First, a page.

In defence of whistleblowers

The European Commission is hoping to launch a directive to protect whistleblowers. Molly Scott Cato explains why this would protect us all.

This week the European Commission launched a proposal on a directive to protect whistleblowers and we have a coalition of NGOs, trade unions, journalists and progressive politicians to thank for making this happen.

Let’s for a moment imagine a world without whistleblowers, those people who have heroically taken a stand against the rich and the powerful.

Without the patriotism of Shahmir Sanni we couldn’t know that two cabinet ministers are implicated in a breach of the funding rules by the Vote Leave campaign. If it weren’t for the courage of Chris Wylie we’d be ignorant on how data was stolen from Facebook and used to manipulate people’s inner fears in a way that probably turned the Brexit vote. Without the Panama Papers exposing how Nawaz Sharif embezzled public money and gave it to his children to buy posh flats in London, he might still be Prime Minister of Pakistan. And then there is perhaps the best known and most widely reported whistleblower, Antoine Deltour, who courageously spilled the beans about sweetheart tax deals in Luxembourg.

Let’s also imagine examples of embezzlement, criminality, and electoral manipulation we don’t know about because the people who had the incriminating information did not have the courage to come forward to report it. Given recent events, we can only guess what might happen to anybody blowing the whistle on the nefarious ‘business’ activities of Russian oligarchs.

Greens in Europe have been pushing for EU-wide law to protect those who release information in the public interest, going as far as drafting our own directive on protecting whistleblowers. Now the Commission have come forward with their own proposal which acknowledges whistleblowers as essential in ensuring the proper application of EU law. It proposes EU-wide protection for blowing the whistle on breaches of legislation in areas such as financial services, money laundering, terrorist financing and data protection.

However, experience shows that this directive needs to go further. Two key recommendations from the Greens have not found their way into the draft legislation.

First there is the presumption that any revelations should first be raised internally with the employer before public disclosure. We can just imagine the conversation Shahmir Sanni might have had with his boss Matthew Elliott upon realizing he was being used as a patsy for illegal funding breaches, had he first to report his discoveries internally before making them public.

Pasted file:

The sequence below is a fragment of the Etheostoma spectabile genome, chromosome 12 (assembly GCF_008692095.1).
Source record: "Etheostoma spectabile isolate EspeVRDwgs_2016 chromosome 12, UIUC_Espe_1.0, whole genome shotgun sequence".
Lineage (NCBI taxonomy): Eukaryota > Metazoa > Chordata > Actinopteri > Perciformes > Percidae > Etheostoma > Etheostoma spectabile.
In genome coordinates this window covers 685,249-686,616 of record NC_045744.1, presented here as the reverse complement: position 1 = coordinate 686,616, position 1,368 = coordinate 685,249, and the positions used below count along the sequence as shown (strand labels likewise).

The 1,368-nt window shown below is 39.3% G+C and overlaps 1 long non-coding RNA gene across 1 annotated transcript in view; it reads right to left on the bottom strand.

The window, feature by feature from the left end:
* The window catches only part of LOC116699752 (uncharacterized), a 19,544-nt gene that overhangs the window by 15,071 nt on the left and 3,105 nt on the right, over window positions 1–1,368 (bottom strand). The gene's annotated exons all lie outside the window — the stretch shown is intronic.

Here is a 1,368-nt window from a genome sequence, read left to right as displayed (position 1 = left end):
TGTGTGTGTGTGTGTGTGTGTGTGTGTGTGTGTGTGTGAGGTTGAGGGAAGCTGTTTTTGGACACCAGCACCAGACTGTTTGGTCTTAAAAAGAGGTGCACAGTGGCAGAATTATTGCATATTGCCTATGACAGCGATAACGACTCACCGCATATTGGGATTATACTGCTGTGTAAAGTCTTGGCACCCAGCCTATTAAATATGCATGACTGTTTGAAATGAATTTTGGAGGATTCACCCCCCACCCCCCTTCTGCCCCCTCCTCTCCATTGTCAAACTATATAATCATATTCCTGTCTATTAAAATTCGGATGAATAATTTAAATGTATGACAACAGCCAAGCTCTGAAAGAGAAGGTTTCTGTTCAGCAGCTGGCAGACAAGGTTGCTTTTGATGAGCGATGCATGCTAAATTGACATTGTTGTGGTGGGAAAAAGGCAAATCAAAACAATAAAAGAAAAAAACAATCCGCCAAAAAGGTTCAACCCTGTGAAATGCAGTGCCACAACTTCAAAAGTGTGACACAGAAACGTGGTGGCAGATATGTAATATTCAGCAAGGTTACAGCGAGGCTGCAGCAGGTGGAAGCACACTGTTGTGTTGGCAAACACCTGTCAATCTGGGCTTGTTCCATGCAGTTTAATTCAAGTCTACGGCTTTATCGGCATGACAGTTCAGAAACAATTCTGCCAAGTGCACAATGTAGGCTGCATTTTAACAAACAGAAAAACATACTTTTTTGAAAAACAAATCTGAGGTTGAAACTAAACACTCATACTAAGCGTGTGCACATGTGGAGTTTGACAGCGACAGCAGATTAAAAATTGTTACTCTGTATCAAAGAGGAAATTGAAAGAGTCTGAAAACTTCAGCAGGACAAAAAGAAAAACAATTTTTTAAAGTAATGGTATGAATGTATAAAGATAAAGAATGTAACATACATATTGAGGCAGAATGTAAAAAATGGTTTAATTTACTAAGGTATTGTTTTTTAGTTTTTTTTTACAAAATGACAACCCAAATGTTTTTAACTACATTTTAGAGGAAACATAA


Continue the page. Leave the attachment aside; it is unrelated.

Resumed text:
To emphasis the point, since revealing this information, which should be considered essential to protecting British democracy, Sanni has been sacked from his job at the Taxpayers’ Alliance. And who is the founder of this think tank campaigning for a low tax society? None other than archetypal Brexit bad boy Mathew Elliot, former CEO of Vote Leave.

Corruption rests on unequal power relationships; if whistleblowers could trust the organisation on whom they hold information they wouldn’t need to blow the whistle in the first place.

A second key requirement absent from the Commission’s proposal is the need to impose the burden of proof on the organisations whose data has been revealed rather than on whistleblowers themselves. It should be for the company or public body to show that the leak or disclosure was not of public importance.

The case of Hervé Falciani who leaked data on 100,000 HSBC Swiss bank accounts is instructive here. He believed these accounts, belonging to wealthy clients, were being used to launder the proceeds of drug trafficking and blood diamonds and to avoid paying tax. Falciani was recently sentenced to five years in jail for industrial espionage by a Swiss court. If we had EU-wide whistleblower protection which placed the onus on the organisation rather than the whistleblower it would be down to HSBC to prove that Falciani’s revelations would be against the public interest. Well, good luck with that HSBC. This is a live issue and a petition to support Falciani has close to 30,000 signatures.

Of course, as the UK prepares to leave the EU we don’t know what protection the UK will offer those disclosing information in the public interest. Some argue for a National Office for the Whistleblower with statutory powers to oversee all regulatory bodies dealing with cases of whistleblowing and offer protection, advise and support to those blowing the whistle.

Whistleblowers are the people’s champions defending all of us from corrupting forces. No wonder the rich and powerful fear whistleblower protection.

They also defend democracy by uncovering secrecy and exposing information that has led to a breakdown of trust between democratic representatives and those who vote for them.

They deserve not just our gratitude but also the strongest possible legal protection available.

Molly Scott Cato MEP is Green MEP for the South West and a member of the European Parliament’s special committee on financial crimes, tax evasion and tax avoidance.

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